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Freely Available and Open Content : Publishing & Sharing Your Work

Tips and sources for finding and accessing high quality information resources to use in research and teaching whether or not you're associated with the UW-Madison.

Ensure your work is freely available to other

As an author, you can take steps to ensure that material you create is more likely to be available to a wider audience. Professional norms and institutional infrastructures are making it easier to share your research and teaching materials while continuing to advance your career and the quality of your work.

Choosing a Publisher

When evaluating an OA journal, consider the following criteria:

  • The journal is included in the Directory of Open Access Journals. Journals indexed in DOAJ after March 2014 (noted with a green check mark or "DOAJ Seal"), underwent a more stringent review process than journals indexed prior to that date.
  • ThinkCheckSubmit - This tool, produced with the support of a coalition from across scholarly communications in response to discussions about deceptive publishing, walks you through the process of evaluating journals.
  • Examine the journal's website for such information as affiliation with a university or professional organization, editorial board credentials, or acceptance rates. If you have doubts, contact members of the editorial board or article authors.
  • Publishing fees and copyright ownership are clearly indicated. For more information about your rights as an author, see the Know your copyrights tab.
  • The publisher is a member of a reputable industry organization such as Open Access Scholarly Publishers Association or the Committee on Publication Ethics (COPE).

Adapted from Paul Blobaum's Checklist for Review of Journal Quality, Governor's State University

For a more complete discussion, see Walt Crawford's chapter on Dealing with OA Journals in ALA TechSource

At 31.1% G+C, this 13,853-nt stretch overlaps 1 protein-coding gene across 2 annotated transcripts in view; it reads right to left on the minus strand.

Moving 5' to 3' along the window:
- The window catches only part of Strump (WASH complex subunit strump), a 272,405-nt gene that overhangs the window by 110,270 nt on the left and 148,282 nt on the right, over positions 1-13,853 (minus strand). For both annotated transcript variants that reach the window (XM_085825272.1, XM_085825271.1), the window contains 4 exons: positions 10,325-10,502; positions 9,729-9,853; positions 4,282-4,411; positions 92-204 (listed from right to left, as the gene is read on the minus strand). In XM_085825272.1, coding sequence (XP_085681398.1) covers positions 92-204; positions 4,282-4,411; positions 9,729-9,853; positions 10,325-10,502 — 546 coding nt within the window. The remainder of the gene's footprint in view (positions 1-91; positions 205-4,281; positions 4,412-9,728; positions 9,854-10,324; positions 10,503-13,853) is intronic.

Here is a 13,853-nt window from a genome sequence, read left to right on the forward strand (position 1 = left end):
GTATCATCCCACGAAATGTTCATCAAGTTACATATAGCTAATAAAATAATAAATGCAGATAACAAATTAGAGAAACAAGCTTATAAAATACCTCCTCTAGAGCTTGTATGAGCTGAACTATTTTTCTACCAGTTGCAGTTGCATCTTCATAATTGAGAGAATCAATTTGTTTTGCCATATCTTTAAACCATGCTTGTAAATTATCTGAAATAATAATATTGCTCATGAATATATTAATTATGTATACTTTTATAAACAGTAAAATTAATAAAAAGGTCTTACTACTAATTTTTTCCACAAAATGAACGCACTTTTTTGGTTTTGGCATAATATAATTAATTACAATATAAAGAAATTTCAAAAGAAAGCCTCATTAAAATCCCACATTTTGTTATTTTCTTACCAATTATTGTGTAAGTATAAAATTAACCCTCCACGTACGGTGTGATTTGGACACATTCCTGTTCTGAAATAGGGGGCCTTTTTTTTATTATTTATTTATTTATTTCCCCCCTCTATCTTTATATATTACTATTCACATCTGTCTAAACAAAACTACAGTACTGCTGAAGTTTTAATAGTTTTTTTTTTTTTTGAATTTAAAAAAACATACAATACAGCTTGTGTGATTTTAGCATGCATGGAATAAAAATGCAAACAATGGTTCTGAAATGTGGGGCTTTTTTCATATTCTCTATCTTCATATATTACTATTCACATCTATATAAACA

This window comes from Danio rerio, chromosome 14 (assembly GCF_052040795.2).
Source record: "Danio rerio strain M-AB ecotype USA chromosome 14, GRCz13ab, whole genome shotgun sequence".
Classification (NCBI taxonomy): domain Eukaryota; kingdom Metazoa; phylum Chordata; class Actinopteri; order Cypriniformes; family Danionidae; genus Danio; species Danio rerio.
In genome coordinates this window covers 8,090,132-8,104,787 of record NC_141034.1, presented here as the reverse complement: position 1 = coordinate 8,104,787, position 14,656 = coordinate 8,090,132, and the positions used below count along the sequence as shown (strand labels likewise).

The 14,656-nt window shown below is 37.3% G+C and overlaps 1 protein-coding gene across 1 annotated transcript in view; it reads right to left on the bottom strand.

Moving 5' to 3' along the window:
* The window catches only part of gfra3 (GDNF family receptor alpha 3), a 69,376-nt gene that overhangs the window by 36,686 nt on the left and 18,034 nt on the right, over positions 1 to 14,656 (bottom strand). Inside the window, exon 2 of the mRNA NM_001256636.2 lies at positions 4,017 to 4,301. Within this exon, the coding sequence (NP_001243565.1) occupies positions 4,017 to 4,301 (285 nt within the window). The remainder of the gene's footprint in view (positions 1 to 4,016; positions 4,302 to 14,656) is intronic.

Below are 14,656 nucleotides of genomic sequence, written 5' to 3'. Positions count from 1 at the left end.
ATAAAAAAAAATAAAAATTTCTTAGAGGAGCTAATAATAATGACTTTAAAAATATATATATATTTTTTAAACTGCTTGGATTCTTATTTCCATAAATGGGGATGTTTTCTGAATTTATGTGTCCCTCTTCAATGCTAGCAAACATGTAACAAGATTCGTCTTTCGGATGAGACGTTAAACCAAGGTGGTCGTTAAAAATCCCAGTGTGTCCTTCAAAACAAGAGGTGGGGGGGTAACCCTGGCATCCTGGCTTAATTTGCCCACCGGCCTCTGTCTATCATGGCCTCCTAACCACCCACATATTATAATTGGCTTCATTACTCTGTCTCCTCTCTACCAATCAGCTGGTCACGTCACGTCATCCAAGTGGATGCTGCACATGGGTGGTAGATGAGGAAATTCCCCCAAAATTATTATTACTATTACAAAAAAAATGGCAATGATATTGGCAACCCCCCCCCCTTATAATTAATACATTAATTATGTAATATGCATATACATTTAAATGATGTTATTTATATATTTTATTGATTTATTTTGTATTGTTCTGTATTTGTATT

Self-Archiving (AKA Repository-based Open Access AKA Green Open Access)

There are generally going to be three documents involved in the authored-to-published process:

  • Author's Original - sometimes referred to as a "pre-print," this is the manuscript originally submitted to the publisher before any further editing or peer review occurs
  • Accepted Manuscipt - sometimes referred to as a "post-print," this is the author's copy of article after it’s been reviewed and corrected, but before the publisher has formatted it for publication
  • Version of Record – The version that is formatted and appears in print or online.

The copyright transfer or license agreements signed by authors will dictate which of these others can use for what purposes. Most publishers allow some type of deposit or self-archiving of some version at some point in time.

SHERPA/RoMEO is a database of publisher copyright policies and self archiving information that authors can use to check which version they may be allowed to archive.

Minds@UW

Minds@UW is the University of Wisconsin's institutional repository and an option for researchers looking for a place to self-archive content such as research papers and reports, pre-prints and post-prints, datasets and other primary research materials, learning objects, theses, student projects, conference papers and presentations, and other born-digital or digitized research and instructional materials.

Academic Social Network Systems

Systems such as ResearchGate and Academia.edu have a place in scholarly communication, but authors should keep the following in mind:

  • copyright considerations: many publishers are more restrictive about what, if any, versions of works they publish can be posted at these sites than they are about what can be posted in disciplinary or institutional repositories
  • not a long-term preservation platform: these platforms are not committed to ensuring stable and long-term access to posted materials